Who needs hallucinogens when you have this film?
This was quite a strange film. I saw it with two friends, and between the three of us we figured out MOST of the plot. Wikipedia filled in the rest (and kudos to whoever wrote that. . . presumably someone who asked the writers a whole lot of detailed questions).
For the first third of the film I was enthralled. For the second third I was becoming impatient with having too many mysteries going on. In the last third, I was lost – but still enjoying the stunning visuals, costumes and sets.
Doctor Parnassus, his best friend Percy, his daughter Valentina, and Nice Young Man Anton travel together in a wonderfully shabby and elaborate caravan/stage, tempting passers-by to venture into the world of the imagination through the mirror. The tiny down side is that all who venture inside are given choices. The right choice leads to joyful illumination (that’s not the down side). But if you make the wrong choice, you get blown up (seriously). Fundamentally, if you are imaginative you are good and if you make ordinary choices, you belong to the devil (take that, public service). The devil is played by Tom Waits (and usually called “Mr Nick). It’s worth knowing that he doesn’t lie, and is faithful to his wagers. (That helps with understanding the plot.)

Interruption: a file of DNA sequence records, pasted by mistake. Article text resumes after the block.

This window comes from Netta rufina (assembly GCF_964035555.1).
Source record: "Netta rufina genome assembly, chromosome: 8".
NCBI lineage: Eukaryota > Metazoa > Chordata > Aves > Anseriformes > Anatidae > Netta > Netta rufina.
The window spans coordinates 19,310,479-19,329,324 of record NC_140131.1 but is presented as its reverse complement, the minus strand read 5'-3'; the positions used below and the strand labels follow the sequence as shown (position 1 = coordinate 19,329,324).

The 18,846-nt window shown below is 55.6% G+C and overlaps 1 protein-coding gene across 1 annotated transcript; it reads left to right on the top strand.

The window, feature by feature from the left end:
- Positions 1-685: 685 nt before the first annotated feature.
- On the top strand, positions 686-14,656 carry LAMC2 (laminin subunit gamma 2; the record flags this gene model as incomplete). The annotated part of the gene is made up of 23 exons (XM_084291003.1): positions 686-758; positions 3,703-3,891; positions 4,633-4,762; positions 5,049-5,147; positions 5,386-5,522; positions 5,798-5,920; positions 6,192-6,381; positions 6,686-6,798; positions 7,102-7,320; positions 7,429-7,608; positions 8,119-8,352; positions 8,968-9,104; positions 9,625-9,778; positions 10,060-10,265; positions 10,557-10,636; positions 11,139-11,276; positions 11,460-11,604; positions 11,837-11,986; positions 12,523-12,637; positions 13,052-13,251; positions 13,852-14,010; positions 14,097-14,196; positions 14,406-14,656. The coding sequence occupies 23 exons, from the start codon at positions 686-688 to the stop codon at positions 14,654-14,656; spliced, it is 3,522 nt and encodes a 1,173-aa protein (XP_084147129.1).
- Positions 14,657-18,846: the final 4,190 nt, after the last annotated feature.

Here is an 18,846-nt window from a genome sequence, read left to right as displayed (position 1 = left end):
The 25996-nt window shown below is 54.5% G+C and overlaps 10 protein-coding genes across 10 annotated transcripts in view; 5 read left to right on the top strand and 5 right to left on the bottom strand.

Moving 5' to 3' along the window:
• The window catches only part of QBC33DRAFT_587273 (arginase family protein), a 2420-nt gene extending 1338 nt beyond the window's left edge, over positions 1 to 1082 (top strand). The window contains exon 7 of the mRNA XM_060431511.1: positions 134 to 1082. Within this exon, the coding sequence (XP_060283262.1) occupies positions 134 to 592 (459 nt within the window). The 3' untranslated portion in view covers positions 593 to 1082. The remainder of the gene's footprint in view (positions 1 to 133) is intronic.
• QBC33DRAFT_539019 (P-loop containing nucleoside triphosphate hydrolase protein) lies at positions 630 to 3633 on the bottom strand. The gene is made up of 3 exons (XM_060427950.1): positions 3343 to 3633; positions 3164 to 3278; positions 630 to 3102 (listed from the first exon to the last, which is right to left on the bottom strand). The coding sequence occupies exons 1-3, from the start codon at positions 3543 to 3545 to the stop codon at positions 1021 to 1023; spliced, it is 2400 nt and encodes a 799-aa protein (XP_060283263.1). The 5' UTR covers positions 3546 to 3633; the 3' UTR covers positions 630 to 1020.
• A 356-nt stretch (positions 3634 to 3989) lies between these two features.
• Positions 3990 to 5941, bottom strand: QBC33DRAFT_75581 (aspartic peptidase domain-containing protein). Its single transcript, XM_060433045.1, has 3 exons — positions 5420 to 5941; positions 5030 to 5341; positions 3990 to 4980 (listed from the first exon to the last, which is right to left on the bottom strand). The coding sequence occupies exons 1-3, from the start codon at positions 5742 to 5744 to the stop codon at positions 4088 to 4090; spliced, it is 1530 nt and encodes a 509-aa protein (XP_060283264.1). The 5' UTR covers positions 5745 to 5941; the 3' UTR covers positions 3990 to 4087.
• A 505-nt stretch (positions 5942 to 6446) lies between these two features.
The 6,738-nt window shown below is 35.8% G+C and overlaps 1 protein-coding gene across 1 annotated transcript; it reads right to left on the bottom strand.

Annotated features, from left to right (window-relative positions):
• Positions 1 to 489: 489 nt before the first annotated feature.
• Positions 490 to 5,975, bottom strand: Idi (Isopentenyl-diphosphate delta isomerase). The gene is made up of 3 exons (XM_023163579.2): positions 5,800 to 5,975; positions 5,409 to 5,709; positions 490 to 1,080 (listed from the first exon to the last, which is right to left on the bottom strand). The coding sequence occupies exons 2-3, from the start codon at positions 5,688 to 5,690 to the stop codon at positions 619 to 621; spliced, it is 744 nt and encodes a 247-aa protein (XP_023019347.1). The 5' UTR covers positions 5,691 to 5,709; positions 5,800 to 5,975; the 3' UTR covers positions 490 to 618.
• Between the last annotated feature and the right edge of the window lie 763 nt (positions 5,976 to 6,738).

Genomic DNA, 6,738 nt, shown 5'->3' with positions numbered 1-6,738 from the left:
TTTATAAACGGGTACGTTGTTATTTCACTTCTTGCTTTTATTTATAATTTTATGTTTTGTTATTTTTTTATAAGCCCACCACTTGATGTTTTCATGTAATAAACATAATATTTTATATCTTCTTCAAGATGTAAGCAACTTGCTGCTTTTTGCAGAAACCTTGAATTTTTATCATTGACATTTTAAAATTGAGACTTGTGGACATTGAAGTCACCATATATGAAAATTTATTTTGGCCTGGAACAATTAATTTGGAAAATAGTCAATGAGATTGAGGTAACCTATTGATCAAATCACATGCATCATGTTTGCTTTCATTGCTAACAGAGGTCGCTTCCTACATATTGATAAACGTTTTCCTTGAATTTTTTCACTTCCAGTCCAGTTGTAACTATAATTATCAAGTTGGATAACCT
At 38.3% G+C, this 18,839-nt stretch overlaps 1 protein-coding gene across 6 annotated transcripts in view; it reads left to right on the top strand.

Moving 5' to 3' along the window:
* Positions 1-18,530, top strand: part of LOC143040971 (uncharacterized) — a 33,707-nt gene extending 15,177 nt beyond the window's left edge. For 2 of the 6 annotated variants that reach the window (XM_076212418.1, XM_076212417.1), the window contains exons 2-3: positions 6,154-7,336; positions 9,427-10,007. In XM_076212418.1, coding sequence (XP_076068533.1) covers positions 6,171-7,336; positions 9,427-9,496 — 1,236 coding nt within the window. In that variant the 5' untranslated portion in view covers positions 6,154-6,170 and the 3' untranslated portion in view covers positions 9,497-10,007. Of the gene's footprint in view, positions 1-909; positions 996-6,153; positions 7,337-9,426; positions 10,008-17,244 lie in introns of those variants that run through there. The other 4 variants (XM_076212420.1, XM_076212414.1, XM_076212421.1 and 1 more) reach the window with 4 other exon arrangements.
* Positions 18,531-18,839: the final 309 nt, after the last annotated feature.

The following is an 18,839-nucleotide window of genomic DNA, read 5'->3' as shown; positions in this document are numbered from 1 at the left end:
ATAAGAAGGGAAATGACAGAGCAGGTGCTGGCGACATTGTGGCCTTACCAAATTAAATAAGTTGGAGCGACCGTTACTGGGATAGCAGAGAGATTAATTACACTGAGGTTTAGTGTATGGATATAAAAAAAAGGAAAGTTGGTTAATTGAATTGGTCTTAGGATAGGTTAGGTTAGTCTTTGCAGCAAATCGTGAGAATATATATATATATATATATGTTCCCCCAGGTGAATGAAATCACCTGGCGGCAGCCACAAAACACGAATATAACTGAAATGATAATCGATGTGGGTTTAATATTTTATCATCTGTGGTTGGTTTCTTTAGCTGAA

The basic plot is that Doctor Parnassus has a gambling problem – he and the devil have made numerous wagers in his thousands of years of life, and because of a previous deal the devil gets to keep Valentina (his daughter) from the day she turns sixteen. This devil also has a gambling problem, however, and bets Doctor Parnassus that audience members travelling through the mirror will belong to him (rather than the doctor). First to five souls wins Valentina (who of course doesn’t know any of this). Which means the show needs to get audience members. . . something they seriously lack.
The plot is complicated by the addiction of Heath Ledger’s character, Tony, who may or may not be evil (but is a GREAT hustler), and (like Anton) falls for Valentina (who, having saved his life, falls for him too).
That’s all you need to know, and it’s plenty more than I knew.
The film is M (I think), and I do want to see it again (if only for the pleasure of understanding roughly what’s happening this time). If it wasn’t for “Avatar”, this film would definitely have won best art direction/visuals. There were a couple of moments of very poor acting, but otherwise the acting was great.
Bizarrely, none of the film’s weirdness was due to Heath Ledger’s sudden death. It was honestly written that way from the start (including the obsession with death). The methods used to deal with his death actually (arguably) add to the film. The actors who stand in for him are all friends of his.